By J.D. Gordon
As the Commander-in-Chief, President Donald Trump is entitled to the National Security Council (NSC) he wants. NSC officials, like everyone else in the government, serve at the pleasure of the president – not the other way around.
And in case folks skipped civics class in high school, the president sets national security and foreign policy, not his staff. While it has provided advice to the president since its founding in 1947, the NSC staff doesn’t make major decisions on behalf of Americans. Or at least it’s not supposed to.
Presidents rely on that staff to sort out often competing visions from the State Department, Pentagon, intelligence community and other key stakeholders, yet each shapes the NSC to personal taste. Some were large and powerful like under Eisenhower and Obama, while others were less influential like under Kennedy, Johnson and Carter. Carter cut it in half at the outset of his term. Reagan downgraded the national security adviser post.
Trump inherited a historically outsized NSC, one which ballooned during the Obama years to the 400-staff range, doubling Bush and quadrupling Clinton, according to a 2015 Washington Post report. Obama’s NSC was also bossy and at times untruthful. Susan Rice told Americans that Army deserter Bowe Bergdahl served with “honor and distinction” in justifying why he was exchanged for five top Taliban leaders at Guantanamo. Two former Secretaries of Defense, Robert Gates and Leon Panetta, even wrote books complaining about the micromanagement.
As the 2016 Trump Campaign’s Director of National Security, I met with former senior officials in previous administrations to gauge their inputs on staffing and managing the NSC. My colleagues and I concluded it must be trimmed down for starters.
And that’s exactly what is happening now. Robert O’Brien, the White House national security adviser since Sept. 2019, is rightly streamlining the NSC.
Yet today’s media firestorm over the ouster of Army Lt. Col. Alexander Vindman and his twin brother Lt. Col. Yevgeny Vindman has sparked another round of dishonest reporting based on half-truths and false narratives. After years spent misleading Americans over the Trump-Russia hoax and ruthlessly defaming dozens of Trump associates, it’s no surprise.
The first fallacy over the Vindmans is that their dismissal was improper. Alex was slated to leave in July 2020 after all, note the journalists. On this, O’Brien correctly notes “it’s a privilege to work in the White House, it’s not a right.”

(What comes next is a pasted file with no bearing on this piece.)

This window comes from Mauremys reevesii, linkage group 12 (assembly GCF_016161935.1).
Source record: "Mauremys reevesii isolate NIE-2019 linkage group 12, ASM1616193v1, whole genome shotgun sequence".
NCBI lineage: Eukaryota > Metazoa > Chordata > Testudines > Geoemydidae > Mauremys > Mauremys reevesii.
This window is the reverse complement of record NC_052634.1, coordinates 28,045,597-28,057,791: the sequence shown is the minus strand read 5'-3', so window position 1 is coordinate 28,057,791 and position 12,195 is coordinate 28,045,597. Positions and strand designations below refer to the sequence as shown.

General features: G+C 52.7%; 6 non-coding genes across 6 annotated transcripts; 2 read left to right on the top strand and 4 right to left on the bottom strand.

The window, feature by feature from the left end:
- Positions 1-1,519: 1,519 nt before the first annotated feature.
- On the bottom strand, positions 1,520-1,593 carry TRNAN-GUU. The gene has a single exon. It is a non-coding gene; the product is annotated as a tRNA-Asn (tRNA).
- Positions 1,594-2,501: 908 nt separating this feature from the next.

The second false narrative is that the Vindmans lost their jobs. Posts yes, but jobs no. Both have been returned to the Army where they will have follow on assignments.
The third falsehood is how the NSC works. Unlike a military unit, ship, squadron or battalion with a table of organization specifying billets and numbers of personnel assigned, the NSC is whatever the president wants it to be. And that varies over time.
More important than personnel numbers though, the president should have a NSC staff that he trusts.
Based on their testimonies during the impeachment hearings months ago, Vindman, his former NSC supervisor Fiona Hill and many others seemed untrustworthy and disloyal. Vindman falsely claimed that it was Obama who provided Javelin anti-tank weapons to Ukraine, when it was Trump. Hill falsely accused Republicans on the House Intelligence Committee of appearing to believe it was Ukraine which meddled in the 2016 elections, not Russia. Fortunately, they corrected her on the spot.
The so-called “whistleblower” was far worse. Reportedly an Obama-holdover detailed to NSC from the Intelligence Community who had worked with Vice President Biden, he consulted with House Intelligence Committee Democrats before his complaint about the Ukraine phone call between Presidents Trump and Zelensky became public. He wasn’t even on the call which sparked impeachment. And during the impeachment hearings, Vindman, who was on the call, refused to name the second person he told about it – an anonymous intelligence official. So who was it? While the Pentagon won’t likely investigate those details, the White House, DoJ and Congress have every right to.
Until then, the president ought to keep downsizing the NSC until he’s satisfied.
J.D. Gordon was a Senior National Security & Foreign Policy Advisor to Republicans Donald Trump, Mike Huckabee and Herman Cain. Previously, he served as a Pentagon spokesman during the George W. Bush Administration and is a retired Navy Commander.